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Erica L. v. Berryhill

United States District Court, D. Oregon

September 26, 2019

ERICA L., [1] Plaintiff,
NANCY A. BERRYHILL, Acting Commissioner of Social Security Defendant.



         Plaintiff Erica L. brings this action for judicial review of the Commissioner of Social Security’s (“Commissioner”) decision denying her applications for disability insurance benefits (“DIB”) under Title II and supplemental security income (“SSI”) under Title XVI of the Social Security Act (the “Act”). For the reasons below, the Commissioner’s final decision is AFFIRMED.

         Plaintiff was 31 years old on her alleged onset date of September 29, 2010. Tr. 19, 76, 88.[2]She completed high school and some college coursework. Tr. 27, 44, 222. She alleged disability due to autism spectrum disorder, persistent depressive disorder, and generalized anxiety disorder. Tr. 221.

         Plaintiff filed her DIB and SSI applications on August 13, 2014. Tr. 198, 202. Her claims were denied initially and upon reconsideration. Tr. 74–75. Plaintiff timely requested a hearing before an Administrative Law Judge (“ALJ”) and appeared for a hearing on October 14, 2016. Tr. 38–73, 150. In a written decision, the ALJ denied Plaintiff’s applications on December 22, 2016. Tr. 19–33. The Appeals Council denied Plaintiff’s subsequent request for review, rendering the ALJ’s decision final. Tr. 1–6. This appeal followed.


         A reviewing court shall affirm the Commissioner’s decision if the decision is based on proper legal standards and the legal findings are supported by substantial evidence in the record. 42 U.S.C. § 405(g); Batson v. Comm’r of Soc. Sec. Admin., 359 F.3d 1190, 1193 (9th Cir. 2004). “Substantial evidence is ‘more than a mere scintilla but less than a preponderance; it is such relevant evidence as a reasonable mind might accept as adequate to support a conclusion.’” Hill v. Astrue, 698 F.3d 1153, 1159 (9th Cir. 2012) (quoting Sandgathe v. Chater, 108 F.3d 978, 980 (9th Cir. 1997)). To determine whether substantial evidence exists, a court reviews the administrative record as a whole, weighing both the evidence that supports and that which detracts from the ALJ’s conclusion. Davis v. Heckler, 868 F.2d 323, 326 (9th Cir. 1989).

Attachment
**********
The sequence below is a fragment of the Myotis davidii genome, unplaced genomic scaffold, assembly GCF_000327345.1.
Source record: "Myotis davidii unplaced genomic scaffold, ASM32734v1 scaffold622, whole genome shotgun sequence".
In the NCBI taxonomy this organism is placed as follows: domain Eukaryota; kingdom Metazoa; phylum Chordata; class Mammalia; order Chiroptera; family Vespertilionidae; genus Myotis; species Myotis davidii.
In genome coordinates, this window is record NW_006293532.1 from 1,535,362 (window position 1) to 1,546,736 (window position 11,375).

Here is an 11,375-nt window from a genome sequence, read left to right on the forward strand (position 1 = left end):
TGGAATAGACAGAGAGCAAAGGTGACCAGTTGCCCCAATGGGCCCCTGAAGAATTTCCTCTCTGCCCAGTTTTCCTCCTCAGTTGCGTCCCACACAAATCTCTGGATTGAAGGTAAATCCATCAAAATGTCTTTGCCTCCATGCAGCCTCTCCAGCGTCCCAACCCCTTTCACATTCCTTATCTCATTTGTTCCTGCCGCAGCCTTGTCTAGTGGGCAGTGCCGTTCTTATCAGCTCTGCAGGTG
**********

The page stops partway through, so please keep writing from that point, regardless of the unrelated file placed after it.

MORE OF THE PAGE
The Social Security Administration utilizes a five-step sequential evaluation to determine whether a claimant is disabled. See 20 C.F.R. §§ 404.1520(a)(4), 416.920(a)(4) (2012). The burden of proof rests upon the claimant at steps one through four, and with the Commissioner at step five. Id.; Bustamante v. Massanari, 262 F.3d 949, 953–54 (9th Cir. 2001) (citing Tackett v. Apfel, 180 F.3d 1094, 1098 (9th Cir. 1999)). At step five, the Commissioner must demonstrate that the claimant is capable of making an adjustment to other work after considering the claimant’s residual functional capacity (“RFC”), age, education, and work experience. 20 C.F.R. §§404.1520(a)(4)(v), 416.920(a)(4)(v). If the Commissioner fails to meet this burden, then the claimant is disabled. Id. If, however, the Commissioner proves that the claimant can perform other work existing in significant numbers in the national economy, the claimant is not disabled. Id.; see also Bustamante, 262 F.3d at 953–54.